It was a story that 2-time PGA Championship winner Paul Runyan always got a kick out of telling, because he saw Walker being physically removed. "I can still see him being carried up the hill kicking his legs like a banty rooster," Runyan once said. "They threw him off the course and told him not to come back or he'd go to the pokey."

More About Cyril Walker

Cyril Walker got started in golf in his hative England, where he served apprenticeships in English golf clubs and trained in clubmaking. He qualified for the Open Championship in 1913 before heading to America in 1914.

Just two years later, he earned his first pro win at the 1916 Indiana Open. (At the time he was working at the Wabash Country Club in Indiana.) That was the same year the PGA of America and PGA Championship were created, the same year that what we now call the PGA Tour was first organized. And Walker was there at the beginning for all of them.

He worked club jobs and played tournaments, and also developed his slow-play habits, a bad drinking problem, and a personality that often rubbed other pros the wrong way (although he could be funny and personable, too).

Prior to his 1924 U.S. Open, Walker had two victories that are now counted as PGA Tour wins: the 1921 Pennsylvania Open Championship and 1922 Mobile Country Club Tournament. After his U.S. Open victory, a 72-hole exhibition match against Walter Hagen, marketed as a world championship match, was arranged. Hagen won easily, 17 and 15, but matches such as that were one way pro golfers of the era earned more money.

In addition to his handful of wins, Walker had multiple runner-up finishes on tour, too. He was second in the 1921 White Sulphur Springs Open, 1921 Garden City Open, 1922 Texas Open, in the North and South Open in both 1923 and 1924 (both times to Hagen), and in the 1926 Mid-South Pro-Am Best Ball.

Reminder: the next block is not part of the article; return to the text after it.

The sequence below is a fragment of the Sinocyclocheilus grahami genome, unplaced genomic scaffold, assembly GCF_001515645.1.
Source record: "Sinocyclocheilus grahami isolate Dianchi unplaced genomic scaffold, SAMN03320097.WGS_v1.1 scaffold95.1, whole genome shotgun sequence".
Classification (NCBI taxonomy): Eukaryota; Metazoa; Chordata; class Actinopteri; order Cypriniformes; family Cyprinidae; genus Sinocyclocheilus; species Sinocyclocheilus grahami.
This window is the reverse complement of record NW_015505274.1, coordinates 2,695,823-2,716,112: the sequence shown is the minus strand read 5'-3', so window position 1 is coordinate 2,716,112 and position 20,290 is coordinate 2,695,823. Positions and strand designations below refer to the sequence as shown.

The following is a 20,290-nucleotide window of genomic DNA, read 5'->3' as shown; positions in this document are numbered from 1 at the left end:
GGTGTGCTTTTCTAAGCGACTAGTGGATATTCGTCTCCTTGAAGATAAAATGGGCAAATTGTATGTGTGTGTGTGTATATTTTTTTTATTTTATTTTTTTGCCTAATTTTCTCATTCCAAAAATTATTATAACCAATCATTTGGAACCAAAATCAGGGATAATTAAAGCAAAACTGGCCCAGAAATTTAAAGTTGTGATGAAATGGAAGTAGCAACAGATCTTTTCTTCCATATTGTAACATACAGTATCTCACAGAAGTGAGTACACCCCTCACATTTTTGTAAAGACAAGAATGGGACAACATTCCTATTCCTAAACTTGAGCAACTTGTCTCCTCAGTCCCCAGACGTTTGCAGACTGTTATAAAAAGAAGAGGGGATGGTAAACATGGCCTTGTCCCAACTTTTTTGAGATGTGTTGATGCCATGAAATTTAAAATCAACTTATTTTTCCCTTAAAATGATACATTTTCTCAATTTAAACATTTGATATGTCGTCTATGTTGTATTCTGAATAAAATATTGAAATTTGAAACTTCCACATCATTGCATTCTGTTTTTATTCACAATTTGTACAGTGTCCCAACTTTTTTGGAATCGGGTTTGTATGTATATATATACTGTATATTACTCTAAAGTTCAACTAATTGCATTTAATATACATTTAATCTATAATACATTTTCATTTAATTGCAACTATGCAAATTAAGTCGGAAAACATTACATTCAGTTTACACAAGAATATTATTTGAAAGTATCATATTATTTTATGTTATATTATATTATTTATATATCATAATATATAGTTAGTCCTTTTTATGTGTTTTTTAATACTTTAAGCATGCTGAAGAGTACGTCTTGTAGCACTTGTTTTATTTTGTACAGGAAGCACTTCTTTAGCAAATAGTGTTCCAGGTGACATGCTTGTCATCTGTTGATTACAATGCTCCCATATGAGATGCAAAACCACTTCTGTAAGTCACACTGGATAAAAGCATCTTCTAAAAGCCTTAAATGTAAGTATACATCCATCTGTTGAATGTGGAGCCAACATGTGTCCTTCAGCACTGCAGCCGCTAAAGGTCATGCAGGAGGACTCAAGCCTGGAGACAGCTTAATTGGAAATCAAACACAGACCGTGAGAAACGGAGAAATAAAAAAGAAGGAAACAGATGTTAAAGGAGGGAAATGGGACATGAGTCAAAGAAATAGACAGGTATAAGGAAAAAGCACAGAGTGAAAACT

Walker, in those days, before the bottle got the better of him, had money. He claimed in later years that at one point he had $150,000 in the bank — if true, a huge sum for any pro golfer of the era not named Hagen. He invested most of his money in real estate.

But in 1929, the economic crash that heralded the start of the Great Depression wiped out most of Walker's money, as it did to so many others.

He continued playing tournament golf for several more years and worked club jobs, but his growing drinking problems and erratic behavior cost him. In 1933, working at Saddle River Golf and Country Club in Paramus, New Jersey, Walker was arrested when he destroyed signs pointing the way to a rival golf course.

Hard Times and Death

A UPI newspaper article published in 1940 established just how far Walker, then 48, had fallen. After becoming estranged from his wife and son, Walker moved to Florida and was trying to earn money by returning to the caddie ranks. "He is back where he started from" at the age of 10, the article stated, "but without the youth, health and ambitions he had then." The article continued:
"Left with only the memories of the days when he had $150,000 in the bank, he takes his turn now on the caddy's bench at the Miami Beach municipal course and considers himself lucky if he gets one call a day, for not many recognize the wizened, hollow-chested little man. He is down and has spent many a night — when he could afford the necessary 25 cents — at the Salvation Army home here."
Walker was 55 years old when he died in 1948. He was found dead in a chair in a jail cell in Hackensack, New Jersey, by police officers who had checked on him in the morning. Walker had shown up at the police station seeking shelter the night before.

"He had not been active in golf in recent years," the brief Associated Press obituary reported. Time Magazine gave the official cause of death as pleural pneumonia, and ended its blurb about Walker's death with: "After winning the Open, English-born Walker gradually drank himself out of big-time competition, at one time worked as a caddy, ended up a dishwasher."